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Forget those resolutions

I can *not* write every day on the novel. It just won't work with my life. The language goals are easier because they're more mechanical, but I'm definitely letting Portuguese be a now-and-then.

I don't know why I was able to write nearly every day in November but can't now in January. Maybe I should chalk this up to a rocky start (holiday, family, illness) but the year is strewn with similar obstacles, so I think I'll rethink this. I probably won't announce what the revised goal is--I'm only even posting this because a couple of people asked specifically about the writing goal, and it seems like proper accountability to say, Yeah no, this isn't going to work for me after all.

This entry was originally posted at https://asakiyume.dreamwidth.org/903193.html. Comments are welcome at either location.

"With Hands Held Out"

I ... have written my first-ever** fanfic, about one of my favorite moments in Voyage of the Dawn Treader (actually, one of my favorite moments in the whole Chronicles of Narnia)--the moment when Lucy sees the Sea Girl in the Last Ocean. The story is from the Sea Girl's perspective. It's very short. Thanks to [personal profile] osprey_archer for a read-through and advice on posting!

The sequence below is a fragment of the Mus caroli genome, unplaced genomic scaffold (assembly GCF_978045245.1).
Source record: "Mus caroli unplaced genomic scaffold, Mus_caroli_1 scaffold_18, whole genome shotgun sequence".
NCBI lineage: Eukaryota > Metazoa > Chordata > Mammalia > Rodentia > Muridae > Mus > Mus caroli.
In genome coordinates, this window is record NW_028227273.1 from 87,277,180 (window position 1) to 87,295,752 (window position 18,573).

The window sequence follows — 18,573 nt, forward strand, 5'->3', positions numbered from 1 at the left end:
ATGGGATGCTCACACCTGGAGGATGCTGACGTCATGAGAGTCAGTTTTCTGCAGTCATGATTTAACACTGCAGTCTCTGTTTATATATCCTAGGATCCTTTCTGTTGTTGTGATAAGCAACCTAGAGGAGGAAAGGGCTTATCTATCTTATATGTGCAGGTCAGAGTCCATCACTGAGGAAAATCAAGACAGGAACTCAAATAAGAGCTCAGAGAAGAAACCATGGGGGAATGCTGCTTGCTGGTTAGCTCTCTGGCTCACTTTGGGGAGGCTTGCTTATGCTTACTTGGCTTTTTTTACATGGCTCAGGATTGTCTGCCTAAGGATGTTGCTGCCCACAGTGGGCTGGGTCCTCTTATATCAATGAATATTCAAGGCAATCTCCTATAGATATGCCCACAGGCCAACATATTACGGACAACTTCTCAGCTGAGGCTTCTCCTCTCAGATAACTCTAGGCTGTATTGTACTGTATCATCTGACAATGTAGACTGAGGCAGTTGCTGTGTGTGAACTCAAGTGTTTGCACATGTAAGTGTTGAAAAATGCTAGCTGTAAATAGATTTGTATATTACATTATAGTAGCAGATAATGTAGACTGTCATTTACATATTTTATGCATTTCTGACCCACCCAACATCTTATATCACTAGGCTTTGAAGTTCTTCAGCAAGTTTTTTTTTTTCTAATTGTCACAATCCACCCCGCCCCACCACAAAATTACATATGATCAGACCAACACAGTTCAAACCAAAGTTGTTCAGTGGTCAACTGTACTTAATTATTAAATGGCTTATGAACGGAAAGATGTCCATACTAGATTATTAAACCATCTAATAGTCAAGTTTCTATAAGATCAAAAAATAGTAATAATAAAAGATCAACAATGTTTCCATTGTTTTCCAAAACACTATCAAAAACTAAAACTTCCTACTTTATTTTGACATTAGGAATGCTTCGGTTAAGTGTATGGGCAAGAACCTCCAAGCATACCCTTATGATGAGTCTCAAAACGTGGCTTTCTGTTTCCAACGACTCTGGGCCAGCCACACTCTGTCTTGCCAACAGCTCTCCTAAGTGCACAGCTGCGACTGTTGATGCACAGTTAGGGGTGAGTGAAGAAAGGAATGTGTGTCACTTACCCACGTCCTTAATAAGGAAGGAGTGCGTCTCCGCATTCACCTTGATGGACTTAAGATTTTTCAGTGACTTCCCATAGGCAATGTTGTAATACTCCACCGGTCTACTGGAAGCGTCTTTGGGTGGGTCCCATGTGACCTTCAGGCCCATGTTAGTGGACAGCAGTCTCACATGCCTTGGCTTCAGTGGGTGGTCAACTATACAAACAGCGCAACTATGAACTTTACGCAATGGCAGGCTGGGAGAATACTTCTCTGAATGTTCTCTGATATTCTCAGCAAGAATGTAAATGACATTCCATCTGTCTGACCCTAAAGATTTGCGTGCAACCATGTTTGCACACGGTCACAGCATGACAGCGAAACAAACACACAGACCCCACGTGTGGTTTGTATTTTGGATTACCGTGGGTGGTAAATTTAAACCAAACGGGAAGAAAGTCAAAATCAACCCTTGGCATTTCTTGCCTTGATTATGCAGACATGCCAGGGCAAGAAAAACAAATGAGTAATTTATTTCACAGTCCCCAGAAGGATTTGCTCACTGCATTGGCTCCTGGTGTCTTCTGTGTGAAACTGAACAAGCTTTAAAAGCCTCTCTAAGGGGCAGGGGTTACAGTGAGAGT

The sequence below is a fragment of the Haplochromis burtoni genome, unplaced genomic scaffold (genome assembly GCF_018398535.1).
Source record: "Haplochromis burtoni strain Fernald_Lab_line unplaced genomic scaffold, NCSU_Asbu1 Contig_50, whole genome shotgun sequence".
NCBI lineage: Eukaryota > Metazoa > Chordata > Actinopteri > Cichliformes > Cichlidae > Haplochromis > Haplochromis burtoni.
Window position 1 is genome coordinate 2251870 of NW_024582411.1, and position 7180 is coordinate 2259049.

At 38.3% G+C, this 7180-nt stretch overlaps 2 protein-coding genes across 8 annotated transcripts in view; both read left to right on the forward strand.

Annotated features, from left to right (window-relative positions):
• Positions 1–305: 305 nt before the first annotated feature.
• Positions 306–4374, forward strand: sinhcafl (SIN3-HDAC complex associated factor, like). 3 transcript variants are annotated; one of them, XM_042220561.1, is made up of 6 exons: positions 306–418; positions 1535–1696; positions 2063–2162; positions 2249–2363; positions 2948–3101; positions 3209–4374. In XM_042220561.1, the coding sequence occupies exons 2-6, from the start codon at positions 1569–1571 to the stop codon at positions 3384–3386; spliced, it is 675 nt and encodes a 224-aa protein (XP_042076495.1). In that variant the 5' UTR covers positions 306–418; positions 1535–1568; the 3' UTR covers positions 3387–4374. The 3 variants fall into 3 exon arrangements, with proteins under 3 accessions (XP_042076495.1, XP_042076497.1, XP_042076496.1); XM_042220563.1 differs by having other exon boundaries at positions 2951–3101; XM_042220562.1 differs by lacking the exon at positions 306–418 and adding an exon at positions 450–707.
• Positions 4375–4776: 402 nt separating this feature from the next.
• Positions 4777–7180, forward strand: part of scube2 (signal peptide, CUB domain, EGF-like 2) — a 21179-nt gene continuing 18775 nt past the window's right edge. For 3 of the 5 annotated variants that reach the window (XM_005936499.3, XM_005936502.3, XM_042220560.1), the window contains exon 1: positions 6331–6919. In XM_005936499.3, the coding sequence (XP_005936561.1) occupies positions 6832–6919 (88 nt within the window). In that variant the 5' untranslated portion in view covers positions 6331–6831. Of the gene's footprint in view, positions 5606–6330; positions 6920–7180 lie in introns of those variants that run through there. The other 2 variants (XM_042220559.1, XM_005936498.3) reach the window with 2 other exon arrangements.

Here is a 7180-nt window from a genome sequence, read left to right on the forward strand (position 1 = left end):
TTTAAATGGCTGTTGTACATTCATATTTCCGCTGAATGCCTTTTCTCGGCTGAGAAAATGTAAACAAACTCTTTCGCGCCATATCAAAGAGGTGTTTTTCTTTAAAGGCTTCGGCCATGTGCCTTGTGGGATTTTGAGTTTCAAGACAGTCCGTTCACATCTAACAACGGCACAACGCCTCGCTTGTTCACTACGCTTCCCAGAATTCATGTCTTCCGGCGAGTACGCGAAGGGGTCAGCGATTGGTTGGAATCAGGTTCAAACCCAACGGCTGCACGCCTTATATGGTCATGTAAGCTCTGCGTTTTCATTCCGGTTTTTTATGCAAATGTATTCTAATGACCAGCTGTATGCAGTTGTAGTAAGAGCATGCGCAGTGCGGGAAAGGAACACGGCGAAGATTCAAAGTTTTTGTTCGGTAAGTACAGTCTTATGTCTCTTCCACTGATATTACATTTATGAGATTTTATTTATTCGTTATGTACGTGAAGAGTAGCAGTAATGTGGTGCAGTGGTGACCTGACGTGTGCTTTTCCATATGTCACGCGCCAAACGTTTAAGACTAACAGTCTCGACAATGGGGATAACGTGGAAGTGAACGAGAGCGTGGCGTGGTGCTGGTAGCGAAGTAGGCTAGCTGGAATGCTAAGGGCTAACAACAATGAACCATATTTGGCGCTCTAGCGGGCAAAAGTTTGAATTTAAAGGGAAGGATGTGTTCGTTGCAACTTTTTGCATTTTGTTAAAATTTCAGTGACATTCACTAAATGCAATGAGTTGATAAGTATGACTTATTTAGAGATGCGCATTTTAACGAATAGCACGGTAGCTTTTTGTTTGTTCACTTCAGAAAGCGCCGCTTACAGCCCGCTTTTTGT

[ETA: In my rush to post I, um, neglected to include a link to the story. Here it is! Sorry about that--it's kind of hilarious to post an announcement like that and then not remember the link -_-]

And here are some beautiful examples of seagrass for you to look at, to accompany the story.

turtlegrass

(source)

sickle leaf seagrass
Sickle seagrass (Thalassia hemprichii)
(click through for source)

paddleweed

(source)

**Actually I did once write a piece of fanfic earlier. I was in seventh grade, and it was for Space 1999.

This entry was originally posted at https://asakiyume.dreamwidth.org/903019.html. Comments are welcome at either location.